It was a hot and humid 30-degrees Celsius when we were running and all I could think about was “Don’t over heat! Don’t over heat!”
We were on a one-week vacation down in the Dominican Republic from the arctic St. John’s, Newfoundland. Apart from the 40-degree temperature difference from where we came from, the humidity was probably the worst part, as we weren’t used to it.
So just as a car that overheats and has to stop, I was trying to run as efficiently as I could so I didn’t waste energy and produce excess heat. The car-human analogy works really well actually. At the beginning of your running career, your physiological systems are like a fuel-guzzling diesel engine. Your runs burn a ton of calories and your running economy is well, lacking.
With training, your cardiovascular system adapts to the training stress and develops more capillaries, your heart pumps more blood per beat, you produce more oxygen carrying red blood cells and so on. Essentially, your body is trying to be more efficient at delivering oxygen to your working muscles and ridding these working muscles of metabolic byproducts. As this process becomes more efficient, the easier your runs feel and the fewer calories you burn at the same submaximal pace. Overtime, you turn your body into a fuel-efficient Toyota Prius, which is able to go further with less fuel.
This is why running for fat loss doesn’t work forever.
For the most part, to lose fat, you need to eater fewer calories than you expend. People commonly use exercise, weight lifting or cardiovascular activity e.g. running, ellipticaling, swimming, etc., to bump up the calories-expended part of the equation. (Note: the major method for expending calories is your basal metabolic rate, which is the energy your body and brain need to survive – digestion and non-exercise activity thermogenesis also play a role in the number of calories expended, but we’ll save that explanation for another day)
So in the beginning of a runner’s career, the amount of calories expended is quite large compared to the amount expended after the body starts to adapt. Just picture how you felt after running 20-minutes around a few blocks to how you feel now, running the same distance at the same pace – you obviously feel better after training.
To put a quantity on this, say you expended 300 calories during that 20-mintue run 6 months ago. After training, your body might only expend 100-150 calories running that same 20-minute run today.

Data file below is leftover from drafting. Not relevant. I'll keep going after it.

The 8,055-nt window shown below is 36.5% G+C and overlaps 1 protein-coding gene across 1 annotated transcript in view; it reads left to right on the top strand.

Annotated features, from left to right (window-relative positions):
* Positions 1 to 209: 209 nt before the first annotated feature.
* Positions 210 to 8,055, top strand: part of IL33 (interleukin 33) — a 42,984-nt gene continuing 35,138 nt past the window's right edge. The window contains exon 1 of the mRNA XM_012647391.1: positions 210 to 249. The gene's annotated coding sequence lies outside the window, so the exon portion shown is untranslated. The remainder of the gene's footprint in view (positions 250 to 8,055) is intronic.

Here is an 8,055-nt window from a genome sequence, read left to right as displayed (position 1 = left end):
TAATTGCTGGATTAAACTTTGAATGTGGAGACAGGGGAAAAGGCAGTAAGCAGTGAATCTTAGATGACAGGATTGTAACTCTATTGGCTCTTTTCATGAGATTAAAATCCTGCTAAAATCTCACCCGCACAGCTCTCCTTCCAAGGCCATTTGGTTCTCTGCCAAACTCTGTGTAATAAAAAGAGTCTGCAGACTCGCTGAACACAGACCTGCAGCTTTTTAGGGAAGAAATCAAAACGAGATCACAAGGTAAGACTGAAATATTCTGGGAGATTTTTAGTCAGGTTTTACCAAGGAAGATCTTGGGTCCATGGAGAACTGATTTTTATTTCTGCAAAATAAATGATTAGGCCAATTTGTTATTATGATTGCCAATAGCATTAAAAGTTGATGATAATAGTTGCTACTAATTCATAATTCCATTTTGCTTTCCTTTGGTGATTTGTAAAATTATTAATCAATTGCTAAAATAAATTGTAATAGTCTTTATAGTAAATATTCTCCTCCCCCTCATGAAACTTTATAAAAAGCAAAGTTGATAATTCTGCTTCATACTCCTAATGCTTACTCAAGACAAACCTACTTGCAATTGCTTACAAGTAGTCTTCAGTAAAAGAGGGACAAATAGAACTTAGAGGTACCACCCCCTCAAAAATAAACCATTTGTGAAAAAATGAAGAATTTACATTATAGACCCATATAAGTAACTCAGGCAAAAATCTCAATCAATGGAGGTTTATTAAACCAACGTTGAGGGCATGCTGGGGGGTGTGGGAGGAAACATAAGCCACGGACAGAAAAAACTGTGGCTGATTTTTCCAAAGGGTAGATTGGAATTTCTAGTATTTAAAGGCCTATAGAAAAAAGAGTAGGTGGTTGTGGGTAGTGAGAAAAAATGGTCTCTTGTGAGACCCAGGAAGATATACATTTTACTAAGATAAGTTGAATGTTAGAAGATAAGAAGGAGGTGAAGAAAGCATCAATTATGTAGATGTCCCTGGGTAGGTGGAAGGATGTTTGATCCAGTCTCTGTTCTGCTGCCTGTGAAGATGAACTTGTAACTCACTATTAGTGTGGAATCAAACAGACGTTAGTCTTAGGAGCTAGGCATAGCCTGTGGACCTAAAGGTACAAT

So the bottom line here is that you need to adjust the volume or intensity of your runs to burn more calories with each run.
Lifting weights is no different.
As you learn the skills of weight lifting, your form improves over time and you can lift more weight. For example, you use less energy to perform a deadlift or a bench press (at the same submaximal weight) compared to when you first started. Essentially your body improves the neuromuscular communication between your brain and the involved and non-involved muscles, thus making your actions more precise. Your body also increases the amount of muscle you have, which increases your strength and further makes submaximal weights feel easier.
So similar to running, you will expend more calories lifting weights when you’re new versus after several months of training AKA skill practice.
Now put this in the context of fat loss. If you don’t change your diet and just attack your fat loss goals with exercise (weights and/or cardio) and don’t progress your workouts, you’ll burn less fuel and have less of an impact on the calories in/calories out equation over time.
This is why you need to incorporate a few more strategies to your fat loss plan:
1) Have a look at the quantity of food/liquid/food-like substances you consume daily. My Fitness Pal is a free app you can download to estimate how many calories you should consume per day. Eat below this estimated number and you should technically lose weight.
2) Progress your exercises (weights and cardio) overtime so you can continue to develop muscle, strength and your cardiovascular system. Approach exercise not as a calorie burner, but as a method to improve overall health and body composition – lifting weights and getting stronger will increase the amount of lean mass you have e.g. MUSCLE! Where you have the most control of your calories in/calories out equation is in the kitchen.
So were we running for fat loss in the Dominican? No, because I was trying to expend as little energy as possible AKA calories to get through that run. Exercise is a great addition to any fat loss plan, but it’s not the only strategy you should apply. In Lose it Right by James Fell, he states, “…if you’re counting on exercise as your sole or primary weight loss tool, you’ve given yourself a pretty steep challenge no matter how you attempt it.”
Your body becomes more efficient at exercising so progress wisely and adjust food consumption accordingly. Good luck!
If you’re interested in learning new workouts, my friend Jen Sinkler just released Lift Weights Faster 2 this week. Jen put a ton of work into this fantastic product that provides a resource that anyone could dive into and feel at home with. Whether you’re seeking fat loss or performance gains (or of course, both!), her workouts are designed to fit your needs, time and equipment.
I was even asked to contribute one of my favorite conditioning workouts ☺
Learn more about Lift Weights Faster 2 here: www.JKConditioning.com/liftsweightsfaster2